Caesarean births among migrant women in high-income countries

Best Pract Res Clin Obstet Gynaecol. 2016 Apr;32:88-99. doi: 10.1016/j.bpobgyn.2015.09.002. Epub 2015 Sep 14.


High caesarean birth rates among migrant women living in high-income countries are of concern. Women from sub-Saharan Africa and South Asia consistently show overall higher rates compared with non-migrant women, whereas women from Latin America and North Africa/Middle East consistently show higher rates of emergency caesarean. Higher rates are more common with emergency caesareans than with planned caesareans. Evidence regarding risk factors among migrant women for undergoing a caesarean birth is lacking. Research suggests that pathways leading to caesarean births in migrants are complex, and they are likely to involve a combination of factors related to migrant women's physical and psychological health, their social and cultural context and the quality of their maternity care. Migration factors, including length of time in receiving country and migration classification, have an influence on delivery outcome; however, their effects appear to differ by women's country/region of origin.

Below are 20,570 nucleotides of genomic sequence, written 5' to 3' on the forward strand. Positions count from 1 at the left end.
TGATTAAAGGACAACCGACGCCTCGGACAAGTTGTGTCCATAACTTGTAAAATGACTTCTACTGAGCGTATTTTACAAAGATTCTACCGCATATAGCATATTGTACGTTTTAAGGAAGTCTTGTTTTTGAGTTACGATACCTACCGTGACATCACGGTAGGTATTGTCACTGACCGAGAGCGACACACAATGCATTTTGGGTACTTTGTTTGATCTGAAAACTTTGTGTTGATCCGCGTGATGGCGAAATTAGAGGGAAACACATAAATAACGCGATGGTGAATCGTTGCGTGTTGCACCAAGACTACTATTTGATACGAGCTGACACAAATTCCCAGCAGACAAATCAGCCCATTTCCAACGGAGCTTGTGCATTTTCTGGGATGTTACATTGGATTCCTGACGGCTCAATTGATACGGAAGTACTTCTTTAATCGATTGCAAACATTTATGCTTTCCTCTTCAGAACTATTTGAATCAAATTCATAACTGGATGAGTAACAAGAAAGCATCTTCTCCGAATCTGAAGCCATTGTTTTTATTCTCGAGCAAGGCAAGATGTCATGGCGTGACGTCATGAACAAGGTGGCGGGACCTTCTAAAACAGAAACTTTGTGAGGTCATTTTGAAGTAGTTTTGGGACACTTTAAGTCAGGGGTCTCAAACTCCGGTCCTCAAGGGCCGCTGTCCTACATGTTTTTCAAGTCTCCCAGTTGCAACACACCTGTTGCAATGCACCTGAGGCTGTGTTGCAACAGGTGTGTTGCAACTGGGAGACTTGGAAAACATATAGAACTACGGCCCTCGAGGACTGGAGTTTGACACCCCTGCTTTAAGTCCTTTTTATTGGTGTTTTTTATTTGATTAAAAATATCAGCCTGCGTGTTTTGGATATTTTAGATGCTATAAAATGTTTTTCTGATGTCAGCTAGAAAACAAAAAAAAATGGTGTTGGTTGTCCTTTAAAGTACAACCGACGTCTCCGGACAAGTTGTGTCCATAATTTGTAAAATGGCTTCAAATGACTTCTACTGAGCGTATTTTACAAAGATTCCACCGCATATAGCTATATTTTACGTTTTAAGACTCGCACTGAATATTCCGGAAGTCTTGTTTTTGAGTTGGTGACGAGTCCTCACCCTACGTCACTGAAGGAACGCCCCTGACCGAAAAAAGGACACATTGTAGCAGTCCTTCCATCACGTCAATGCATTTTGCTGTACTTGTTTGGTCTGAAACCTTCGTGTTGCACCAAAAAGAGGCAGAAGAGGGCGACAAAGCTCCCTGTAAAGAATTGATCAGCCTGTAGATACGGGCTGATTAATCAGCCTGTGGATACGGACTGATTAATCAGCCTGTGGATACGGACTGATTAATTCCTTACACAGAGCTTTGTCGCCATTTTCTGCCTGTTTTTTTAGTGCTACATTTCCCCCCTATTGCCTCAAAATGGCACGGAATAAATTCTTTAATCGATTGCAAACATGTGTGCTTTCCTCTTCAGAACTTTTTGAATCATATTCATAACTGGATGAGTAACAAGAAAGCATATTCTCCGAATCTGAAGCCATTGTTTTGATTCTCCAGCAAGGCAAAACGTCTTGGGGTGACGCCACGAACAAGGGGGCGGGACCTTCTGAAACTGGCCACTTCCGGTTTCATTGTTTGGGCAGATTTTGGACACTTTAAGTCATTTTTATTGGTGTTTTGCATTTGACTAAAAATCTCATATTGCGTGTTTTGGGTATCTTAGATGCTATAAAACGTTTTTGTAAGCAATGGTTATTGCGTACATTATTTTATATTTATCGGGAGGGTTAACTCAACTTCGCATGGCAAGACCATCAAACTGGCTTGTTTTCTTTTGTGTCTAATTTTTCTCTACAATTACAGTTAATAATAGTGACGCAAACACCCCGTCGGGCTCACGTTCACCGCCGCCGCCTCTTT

Keywords: caesarean; immigrant; migration; practice guideline; refugee; risk factors.

Publication types

  • Review

MeSH terms

  • Cesarean Section / statistics & numerical data*
  • Culturally Competent Care
  • Developed Countries / statistics & numerical data*
  • Developing Countries
  • Emigrants and Immigrants / statistics & numerical data*
  • Female
  • Health Services Accessibility
  • Health Status Disparities*
  • Healthcare Disparities / ethnology*
  • Healthcare Disparities / statistics & numerical data
  • Humans
  • Pregnancy
  • Risk Factors